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LETTER TO EDITOR  
Year : 2014  |  Volume : 57  |  Issue : 3  |  Page : 518-519
Comparison of Clinical and Laboratory Standards Institute 2008 and 2010 guidelines in interpreting susceptibility of enterobacteriaceae isolates


Department of Microbiology, Indira Gandhi Government Medical College, Nagpur, Maharashtra, India

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Date of Web Publication14-Aug-2014
 

How to cite this article:
Agrawal GN, Shevade SU. Comparison of Clinical and Laboratory Standards Institute 2008 and 2010 guidelines in interpreting susceptibility of enterobacteriaceae isolates. Indian J Pathol Microbiol 2014;57:518-9

How to cite this URL:
Agrawal GN, Shevade SU. Comparison of Clinical and Laboratory Standards Institute 2008 and 2010 guidelines in interpreting susceptibility of enterobacteriaceae isolates. Indian J Pathol Microbiol [serial online] 2014 [cited 2020 May 29];57:518-9. Available from: http://www.ijpmonline.org/text.asp?2014/57/3/518/138818


Editor,

Members of enterobacteriaceae family are the most frequently encountered bacterial isolates recovered from clinical specimens. Among them, extended spectrum β-lactamase (ESBL) and AmpC β-lactamase (AmpC) production have been increasingly reported worldwide. [1] AmpC producing strains may appear susceptible to a particular β-lactam antibiotic in vitro, but show no clinical response when used to treat serious infections. [2] Clinical and Laboratory Standards Institute (CLSI) 2008 Guidelines [3] states that enterobacteriaceae strains should be screened for ESBL production. On the contrary, CLSI 2010 guidelines [4] states that ESBL testing is no longer necessary before reporting the results. This is because CLSI 2010 has sufficiently modified breakpoints of zone diameters and minimum inhibitory concentration (MIC) of β-lactam antibiotics, which had been continued in CLSI 2011 [5] and 2012 guidelines [6] (zone diameters and MIC of carbapenems were again modified in CLSI 2011 guidelines). Both CLSI 2008 and CLSI 2010 guidelines do not comment on the AmpC testing. Unlike CLSI 2008, CLSI 2010 has mentioned test for suspected carbapenemase production in enterobacteriaceae isolates and added that the testing is not necessary and is useful for epidemiological purposes.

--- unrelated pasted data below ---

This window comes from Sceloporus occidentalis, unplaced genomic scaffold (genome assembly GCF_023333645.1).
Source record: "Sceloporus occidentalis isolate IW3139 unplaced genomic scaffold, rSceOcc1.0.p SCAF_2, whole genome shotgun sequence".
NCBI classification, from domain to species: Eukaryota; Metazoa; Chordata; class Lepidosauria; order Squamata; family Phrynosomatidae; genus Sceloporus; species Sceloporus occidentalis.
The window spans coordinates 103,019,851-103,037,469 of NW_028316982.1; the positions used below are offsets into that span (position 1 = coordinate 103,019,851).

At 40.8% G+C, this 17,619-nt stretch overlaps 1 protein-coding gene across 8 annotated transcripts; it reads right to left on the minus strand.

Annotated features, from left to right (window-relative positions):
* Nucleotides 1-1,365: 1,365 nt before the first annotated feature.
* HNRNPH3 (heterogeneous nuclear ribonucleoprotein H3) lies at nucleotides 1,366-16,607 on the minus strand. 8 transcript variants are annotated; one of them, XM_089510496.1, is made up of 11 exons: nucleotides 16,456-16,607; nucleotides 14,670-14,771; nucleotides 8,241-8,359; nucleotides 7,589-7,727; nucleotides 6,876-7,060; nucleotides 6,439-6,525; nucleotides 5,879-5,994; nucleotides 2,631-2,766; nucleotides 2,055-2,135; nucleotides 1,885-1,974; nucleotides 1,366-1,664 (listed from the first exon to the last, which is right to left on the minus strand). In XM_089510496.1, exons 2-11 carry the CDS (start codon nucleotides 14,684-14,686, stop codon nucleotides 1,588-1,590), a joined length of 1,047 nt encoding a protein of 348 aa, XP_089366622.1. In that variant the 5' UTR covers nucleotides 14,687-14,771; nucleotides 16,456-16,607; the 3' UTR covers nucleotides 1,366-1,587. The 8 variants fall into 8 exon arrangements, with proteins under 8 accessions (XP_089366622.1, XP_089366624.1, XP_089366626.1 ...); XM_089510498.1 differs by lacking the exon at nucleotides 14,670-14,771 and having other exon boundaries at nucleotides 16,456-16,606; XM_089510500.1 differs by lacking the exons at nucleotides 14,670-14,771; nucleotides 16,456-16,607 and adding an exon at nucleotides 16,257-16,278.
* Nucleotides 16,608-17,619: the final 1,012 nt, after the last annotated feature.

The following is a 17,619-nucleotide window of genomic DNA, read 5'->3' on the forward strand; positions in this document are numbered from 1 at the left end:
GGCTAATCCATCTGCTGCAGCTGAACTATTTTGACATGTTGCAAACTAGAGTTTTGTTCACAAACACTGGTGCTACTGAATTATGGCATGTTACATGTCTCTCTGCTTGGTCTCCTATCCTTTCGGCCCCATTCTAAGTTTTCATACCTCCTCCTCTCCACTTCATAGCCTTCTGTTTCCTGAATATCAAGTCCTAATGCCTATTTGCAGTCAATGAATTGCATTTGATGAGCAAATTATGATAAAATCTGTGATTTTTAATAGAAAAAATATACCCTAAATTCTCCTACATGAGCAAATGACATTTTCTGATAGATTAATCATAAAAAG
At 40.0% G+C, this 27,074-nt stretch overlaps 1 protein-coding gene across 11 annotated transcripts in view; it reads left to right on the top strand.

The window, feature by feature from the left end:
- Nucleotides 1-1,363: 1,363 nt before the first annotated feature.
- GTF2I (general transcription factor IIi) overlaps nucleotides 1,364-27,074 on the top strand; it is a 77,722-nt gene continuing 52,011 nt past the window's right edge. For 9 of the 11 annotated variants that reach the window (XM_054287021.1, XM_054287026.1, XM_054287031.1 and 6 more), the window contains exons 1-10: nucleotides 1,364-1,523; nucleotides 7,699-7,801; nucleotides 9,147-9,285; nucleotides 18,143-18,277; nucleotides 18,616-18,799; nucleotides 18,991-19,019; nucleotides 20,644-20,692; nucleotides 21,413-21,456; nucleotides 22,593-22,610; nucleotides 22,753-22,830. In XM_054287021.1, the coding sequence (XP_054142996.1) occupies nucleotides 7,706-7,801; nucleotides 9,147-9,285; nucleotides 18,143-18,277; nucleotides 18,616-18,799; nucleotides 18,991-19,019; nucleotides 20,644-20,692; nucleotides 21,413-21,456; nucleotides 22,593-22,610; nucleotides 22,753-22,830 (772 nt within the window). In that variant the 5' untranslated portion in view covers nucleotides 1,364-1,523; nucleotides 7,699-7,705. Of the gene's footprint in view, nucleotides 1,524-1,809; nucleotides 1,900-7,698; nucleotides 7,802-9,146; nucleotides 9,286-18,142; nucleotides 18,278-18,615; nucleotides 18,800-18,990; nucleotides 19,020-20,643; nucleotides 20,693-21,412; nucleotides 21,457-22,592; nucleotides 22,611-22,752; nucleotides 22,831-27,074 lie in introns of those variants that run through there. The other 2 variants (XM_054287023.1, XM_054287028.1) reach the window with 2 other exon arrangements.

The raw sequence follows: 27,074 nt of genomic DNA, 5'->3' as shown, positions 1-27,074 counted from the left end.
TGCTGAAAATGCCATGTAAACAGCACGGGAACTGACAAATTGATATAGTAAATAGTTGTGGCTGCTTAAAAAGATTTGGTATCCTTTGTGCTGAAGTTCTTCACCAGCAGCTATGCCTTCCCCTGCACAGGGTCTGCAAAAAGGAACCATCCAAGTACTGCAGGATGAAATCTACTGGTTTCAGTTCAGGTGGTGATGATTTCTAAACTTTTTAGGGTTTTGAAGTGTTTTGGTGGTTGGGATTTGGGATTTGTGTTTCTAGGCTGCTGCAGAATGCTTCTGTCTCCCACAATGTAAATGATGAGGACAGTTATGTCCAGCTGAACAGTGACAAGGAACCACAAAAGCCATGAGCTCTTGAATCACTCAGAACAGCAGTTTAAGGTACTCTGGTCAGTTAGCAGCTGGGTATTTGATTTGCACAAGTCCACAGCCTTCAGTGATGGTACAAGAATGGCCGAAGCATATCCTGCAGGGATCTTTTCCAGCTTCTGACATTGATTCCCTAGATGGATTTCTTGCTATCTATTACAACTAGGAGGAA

For the interpretation of sensitivity of enterobacteriaceae isolates for β-lactam antibiotics, CLSI 2010 differs with CLSI 2008 in zone sizes of only aztreonam and third generation cephalosporins, i.e., cefotaxime (CTX), ceftriaxone, ceftazidime, ceftizoxime. [3],[4] Furthermore, they differ widely in interpreting susceptibility of these antibiotics by MIC. In this study, we have chosen CTX as a representative of third generation cephalosporins. Hence, the study was attempted to compare antibiotic susceptibility of enterobacteriaceae isolates by CLSI 2008 and CLSI 2010 for third generation cephalosporins.

Three hundred enterobacteriaceae strains were subjected to antibiotic susceptibility testing to CTX by disk diffusion and MIC testing. The production of ESBL (by screening and phenotypic confirmatory test), [3],[4] AmpC (by cefoxitin-CTX disk antagonism test) [7] and carbapenemase (by screening and phenotypic confirmatory test) [4] were tested in the enterobacteriaceae isolates. Of 300 strains, 111 ESBL, 12 AmpC and 27 carbapenemase producers were detected. Co-production of β-lactamases was not seen.